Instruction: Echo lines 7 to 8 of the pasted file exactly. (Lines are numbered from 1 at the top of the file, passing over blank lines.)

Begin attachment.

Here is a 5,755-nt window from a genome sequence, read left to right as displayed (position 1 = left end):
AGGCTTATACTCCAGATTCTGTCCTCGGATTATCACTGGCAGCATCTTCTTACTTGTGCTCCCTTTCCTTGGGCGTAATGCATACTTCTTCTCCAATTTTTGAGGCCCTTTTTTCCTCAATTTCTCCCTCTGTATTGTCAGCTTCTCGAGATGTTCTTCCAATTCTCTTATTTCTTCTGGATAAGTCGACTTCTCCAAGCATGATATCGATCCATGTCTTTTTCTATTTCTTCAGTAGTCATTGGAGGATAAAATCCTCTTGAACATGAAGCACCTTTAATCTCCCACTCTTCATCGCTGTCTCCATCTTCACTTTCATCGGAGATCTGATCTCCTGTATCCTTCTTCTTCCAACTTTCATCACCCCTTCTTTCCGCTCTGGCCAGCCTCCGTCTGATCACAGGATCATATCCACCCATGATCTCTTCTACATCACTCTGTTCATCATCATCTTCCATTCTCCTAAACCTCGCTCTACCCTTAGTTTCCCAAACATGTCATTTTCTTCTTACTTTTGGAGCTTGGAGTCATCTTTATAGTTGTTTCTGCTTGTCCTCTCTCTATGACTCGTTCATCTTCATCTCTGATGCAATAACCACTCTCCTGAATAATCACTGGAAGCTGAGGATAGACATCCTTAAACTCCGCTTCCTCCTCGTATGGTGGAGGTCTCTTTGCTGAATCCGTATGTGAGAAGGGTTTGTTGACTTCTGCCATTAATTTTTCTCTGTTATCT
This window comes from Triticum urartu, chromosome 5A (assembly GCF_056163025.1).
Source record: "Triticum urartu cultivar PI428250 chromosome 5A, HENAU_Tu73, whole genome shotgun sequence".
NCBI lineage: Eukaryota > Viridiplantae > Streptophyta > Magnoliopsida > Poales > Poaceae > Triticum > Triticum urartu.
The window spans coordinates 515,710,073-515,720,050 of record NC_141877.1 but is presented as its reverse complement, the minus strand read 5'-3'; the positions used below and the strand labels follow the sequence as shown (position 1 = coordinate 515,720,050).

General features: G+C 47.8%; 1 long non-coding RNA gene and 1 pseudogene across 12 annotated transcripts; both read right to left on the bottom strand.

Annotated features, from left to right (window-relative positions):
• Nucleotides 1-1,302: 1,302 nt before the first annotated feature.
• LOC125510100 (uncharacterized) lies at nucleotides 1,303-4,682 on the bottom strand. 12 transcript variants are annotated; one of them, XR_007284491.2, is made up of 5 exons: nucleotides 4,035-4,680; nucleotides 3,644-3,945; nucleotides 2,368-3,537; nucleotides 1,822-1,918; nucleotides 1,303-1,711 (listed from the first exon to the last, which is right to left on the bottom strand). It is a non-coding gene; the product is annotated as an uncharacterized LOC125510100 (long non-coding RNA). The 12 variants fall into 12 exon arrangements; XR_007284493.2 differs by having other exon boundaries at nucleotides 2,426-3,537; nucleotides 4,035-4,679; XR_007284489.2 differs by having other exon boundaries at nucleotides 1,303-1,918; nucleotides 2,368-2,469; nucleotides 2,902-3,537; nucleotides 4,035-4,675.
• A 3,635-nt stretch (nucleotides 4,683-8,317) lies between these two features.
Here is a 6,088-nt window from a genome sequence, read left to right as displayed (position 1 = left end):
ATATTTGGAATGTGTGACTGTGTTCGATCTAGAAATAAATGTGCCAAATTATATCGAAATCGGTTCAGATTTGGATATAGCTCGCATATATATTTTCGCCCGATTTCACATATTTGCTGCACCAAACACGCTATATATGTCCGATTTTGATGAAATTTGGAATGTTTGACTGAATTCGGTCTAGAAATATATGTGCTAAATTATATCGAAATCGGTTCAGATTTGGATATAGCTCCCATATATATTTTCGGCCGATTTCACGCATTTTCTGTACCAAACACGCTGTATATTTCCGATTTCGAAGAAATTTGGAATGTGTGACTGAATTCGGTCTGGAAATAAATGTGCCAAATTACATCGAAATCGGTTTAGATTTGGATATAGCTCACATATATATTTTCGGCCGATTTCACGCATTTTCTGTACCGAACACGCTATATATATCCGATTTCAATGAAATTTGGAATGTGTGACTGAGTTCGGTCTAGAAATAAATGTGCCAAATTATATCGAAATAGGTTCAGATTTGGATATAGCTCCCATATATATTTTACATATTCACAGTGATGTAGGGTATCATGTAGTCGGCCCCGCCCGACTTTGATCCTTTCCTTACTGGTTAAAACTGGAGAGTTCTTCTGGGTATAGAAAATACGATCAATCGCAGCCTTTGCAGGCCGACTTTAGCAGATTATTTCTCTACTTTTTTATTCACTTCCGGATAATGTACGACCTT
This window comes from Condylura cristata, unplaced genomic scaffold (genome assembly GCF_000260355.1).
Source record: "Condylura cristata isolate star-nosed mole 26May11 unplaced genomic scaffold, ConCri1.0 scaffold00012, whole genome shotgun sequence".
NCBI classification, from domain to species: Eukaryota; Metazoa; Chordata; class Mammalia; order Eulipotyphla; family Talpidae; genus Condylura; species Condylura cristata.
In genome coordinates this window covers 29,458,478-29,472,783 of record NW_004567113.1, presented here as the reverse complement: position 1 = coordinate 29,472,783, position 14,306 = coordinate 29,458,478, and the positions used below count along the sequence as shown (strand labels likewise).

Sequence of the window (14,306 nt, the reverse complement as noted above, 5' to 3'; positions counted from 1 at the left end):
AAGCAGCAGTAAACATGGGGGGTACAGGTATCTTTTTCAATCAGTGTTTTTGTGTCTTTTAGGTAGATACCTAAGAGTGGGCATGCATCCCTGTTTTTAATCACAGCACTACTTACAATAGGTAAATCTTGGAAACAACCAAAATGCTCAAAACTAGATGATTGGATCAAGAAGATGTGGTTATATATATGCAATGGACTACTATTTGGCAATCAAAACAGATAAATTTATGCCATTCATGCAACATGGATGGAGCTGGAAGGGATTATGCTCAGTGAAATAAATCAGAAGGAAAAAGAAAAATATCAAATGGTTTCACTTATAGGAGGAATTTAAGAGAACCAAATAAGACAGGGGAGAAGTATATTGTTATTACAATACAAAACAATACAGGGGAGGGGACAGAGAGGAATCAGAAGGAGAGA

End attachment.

General features: G+C 47.8%; 1 long non-coding RNA gene and 1 pseudogene across 12 annotated transcripts; both read right to left on the bottom strand.

Annotated features, from left to right (window-relative positions):